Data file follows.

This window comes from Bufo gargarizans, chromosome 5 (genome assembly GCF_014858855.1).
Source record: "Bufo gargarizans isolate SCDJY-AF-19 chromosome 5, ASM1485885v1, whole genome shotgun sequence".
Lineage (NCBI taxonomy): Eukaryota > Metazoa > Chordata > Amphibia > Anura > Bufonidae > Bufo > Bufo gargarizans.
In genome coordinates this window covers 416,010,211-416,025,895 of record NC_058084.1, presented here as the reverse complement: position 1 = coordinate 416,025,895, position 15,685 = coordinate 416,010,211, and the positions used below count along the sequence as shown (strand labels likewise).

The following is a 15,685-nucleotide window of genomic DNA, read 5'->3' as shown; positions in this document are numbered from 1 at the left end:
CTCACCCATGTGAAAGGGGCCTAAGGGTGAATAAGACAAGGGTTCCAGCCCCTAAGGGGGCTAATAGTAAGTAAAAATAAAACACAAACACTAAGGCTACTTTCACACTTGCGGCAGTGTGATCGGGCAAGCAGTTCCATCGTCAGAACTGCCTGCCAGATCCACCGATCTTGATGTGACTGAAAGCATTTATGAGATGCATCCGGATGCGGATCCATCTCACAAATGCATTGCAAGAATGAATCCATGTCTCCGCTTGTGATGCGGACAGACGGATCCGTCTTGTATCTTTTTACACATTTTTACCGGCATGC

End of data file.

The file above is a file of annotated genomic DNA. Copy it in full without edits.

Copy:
This window comes from Bufo gargarizans, chromosome 5 (genome assembly GCF_014858855.1).
Source record: "Bufo gargarizans isolate SCDJY-AF-19 chromosome 5, ASM1485885v1, whole genome shotgun sequence".
Lineage (NCBI taxonomy): Eukaryota > Metazoa > Chordata > Amphibia > Anura > Bufonidae > Bufo > Bufo gargarizans.
In genome coordinates this window covers 416,010,211-416,025,895 of record NC_058084.1, presented here as the reverse complement: position 1 = coordinate 416,025,895, position 15,685 = coordinate 416,010,211, and the positions used below count along the sequence as shown (strand labels likewise).

The following is a 15,685-nucleotide window of genomic DNA, read 5'->3' as shown; positions in this document are numbered from 1 at the left end:
CTCACCCATGTGAAAGGGGCCTAAGGGTGAATAAGACAAGGGTTCCAGCCCCTAAGGGGGCTAATAGTAAGTAAAAATAAAACACAAACACTAAGGCTACTTTCACACTTGCGGCAGTGTGATCGGGCAAGCAGTTCCATCGTCAGAACTGCCTGCCAGATCCACCGATCTTGATGTGACTGAAAGCATTTATGAGATGCATCCGGATGCGGATCCATCTCACAAATGCATTGCAAGAATGAATCCATGTCTCCGCTTGTGATGCGGACAGACGGATCCGTCTTGTATCTTTTTACACATTTTTACCGGCATGC